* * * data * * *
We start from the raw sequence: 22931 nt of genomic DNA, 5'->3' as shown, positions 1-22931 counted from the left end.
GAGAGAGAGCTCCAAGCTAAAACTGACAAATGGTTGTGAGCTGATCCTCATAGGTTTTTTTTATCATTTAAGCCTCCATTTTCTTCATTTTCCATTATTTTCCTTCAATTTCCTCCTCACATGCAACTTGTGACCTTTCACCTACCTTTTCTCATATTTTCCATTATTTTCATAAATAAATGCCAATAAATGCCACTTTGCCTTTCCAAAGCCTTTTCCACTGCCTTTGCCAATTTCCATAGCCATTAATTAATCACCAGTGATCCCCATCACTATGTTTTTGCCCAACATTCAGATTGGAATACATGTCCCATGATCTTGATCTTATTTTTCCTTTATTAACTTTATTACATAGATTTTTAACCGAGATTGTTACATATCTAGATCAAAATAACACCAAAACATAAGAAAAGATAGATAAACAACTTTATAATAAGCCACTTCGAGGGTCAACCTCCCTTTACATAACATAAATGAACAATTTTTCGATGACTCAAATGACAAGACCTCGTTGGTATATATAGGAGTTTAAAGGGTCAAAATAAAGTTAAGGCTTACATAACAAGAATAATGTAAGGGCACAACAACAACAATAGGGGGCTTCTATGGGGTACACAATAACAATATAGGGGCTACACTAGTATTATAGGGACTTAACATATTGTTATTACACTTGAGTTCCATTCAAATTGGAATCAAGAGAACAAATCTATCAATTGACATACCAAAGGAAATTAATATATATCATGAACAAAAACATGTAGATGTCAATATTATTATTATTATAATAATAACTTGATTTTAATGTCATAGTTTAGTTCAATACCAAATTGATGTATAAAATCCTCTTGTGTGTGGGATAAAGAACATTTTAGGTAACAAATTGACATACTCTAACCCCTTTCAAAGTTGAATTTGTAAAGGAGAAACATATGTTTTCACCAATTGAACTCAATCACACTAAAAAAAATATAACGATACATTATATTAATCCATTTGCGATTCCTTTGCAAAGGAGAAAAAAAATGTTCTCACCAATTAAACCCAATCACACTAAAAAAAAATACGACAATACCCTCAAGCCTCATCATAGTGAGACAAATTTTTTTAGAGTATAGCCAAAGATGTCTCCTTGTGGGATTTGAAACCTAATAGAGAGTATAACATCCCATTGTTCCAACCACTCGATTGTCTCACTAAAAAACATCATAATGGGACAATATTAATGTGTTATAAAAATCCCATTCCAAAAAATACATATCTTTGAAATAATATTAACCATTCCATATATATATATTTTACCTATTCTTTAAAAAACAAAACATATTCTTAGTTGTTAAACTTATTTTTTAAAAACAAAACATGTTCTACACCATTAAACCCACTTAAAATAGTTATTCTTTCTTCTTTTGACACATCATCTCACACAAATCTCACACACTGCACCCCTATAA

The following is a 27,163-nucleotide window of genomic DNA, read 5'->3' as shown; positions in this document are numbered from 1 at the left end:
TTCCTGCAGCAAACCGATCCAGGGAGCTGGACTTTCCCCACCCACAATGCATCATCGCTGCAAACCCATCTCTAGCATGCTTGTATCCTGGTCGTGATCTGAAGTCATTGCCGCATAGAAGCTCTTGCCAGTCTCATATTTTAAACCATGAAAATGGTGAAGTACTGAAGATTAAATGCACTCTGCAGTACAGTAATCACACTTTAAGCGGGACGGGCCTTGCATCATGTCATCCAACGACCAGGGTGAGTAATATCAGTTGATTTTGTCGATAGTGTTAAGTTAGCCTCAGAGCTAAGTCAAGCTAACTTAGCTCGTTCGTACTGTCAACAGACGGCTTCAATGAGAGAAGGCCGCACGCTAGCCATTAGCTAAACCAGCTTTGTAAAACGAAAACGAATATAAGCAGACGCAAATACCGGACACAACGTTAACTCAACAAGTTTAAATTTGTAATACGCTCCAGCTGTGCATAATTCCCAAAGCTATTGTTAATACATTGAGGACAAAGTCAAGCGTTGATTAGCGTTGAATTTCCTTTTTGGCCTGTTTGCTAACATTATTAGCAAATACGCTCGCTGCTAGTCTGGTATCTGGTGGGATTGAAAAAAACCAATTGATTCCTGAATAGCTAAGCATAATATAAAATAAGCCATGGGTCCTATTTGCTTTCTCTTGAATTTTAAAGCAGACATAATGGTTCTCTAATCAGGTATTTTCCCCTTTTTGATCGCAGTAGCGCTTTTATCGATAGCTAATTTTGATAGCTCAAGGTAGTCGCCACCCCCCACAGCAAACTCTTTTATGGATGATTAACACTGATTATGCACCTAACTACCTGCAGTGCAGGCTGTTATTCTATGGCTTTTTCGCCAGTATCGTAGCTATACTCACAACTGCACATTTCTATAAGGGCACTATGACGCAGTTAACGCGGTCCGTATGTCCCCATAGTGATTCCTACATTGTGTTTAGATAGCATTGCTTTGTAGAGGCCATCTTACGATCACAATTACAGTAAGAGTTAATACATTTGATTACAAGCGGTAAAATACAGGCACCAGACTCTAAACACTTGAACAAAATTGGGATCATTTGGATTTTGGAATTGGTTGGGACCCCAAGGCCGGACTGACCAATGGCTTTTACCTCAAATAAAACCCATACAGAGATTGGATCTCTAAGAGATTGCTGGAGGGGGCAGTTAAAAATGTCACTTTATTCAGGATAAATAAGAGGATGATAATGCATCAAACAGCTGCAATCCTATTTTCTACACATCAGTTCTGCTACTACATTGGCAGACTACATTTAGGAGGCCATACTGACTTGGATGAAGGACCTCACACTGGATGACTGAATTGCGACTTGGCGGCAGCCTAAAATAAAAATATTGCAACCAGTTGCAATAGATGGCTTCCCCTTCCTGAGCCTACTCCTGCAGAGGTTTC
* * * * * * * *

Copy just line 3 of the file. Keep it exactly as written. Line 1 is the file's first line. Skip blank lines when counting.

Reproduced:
The following is a 27,163-nucleotide window of genomic DNA, read 5'->3' as shown; positions in this document are numbered from 1 at the left end: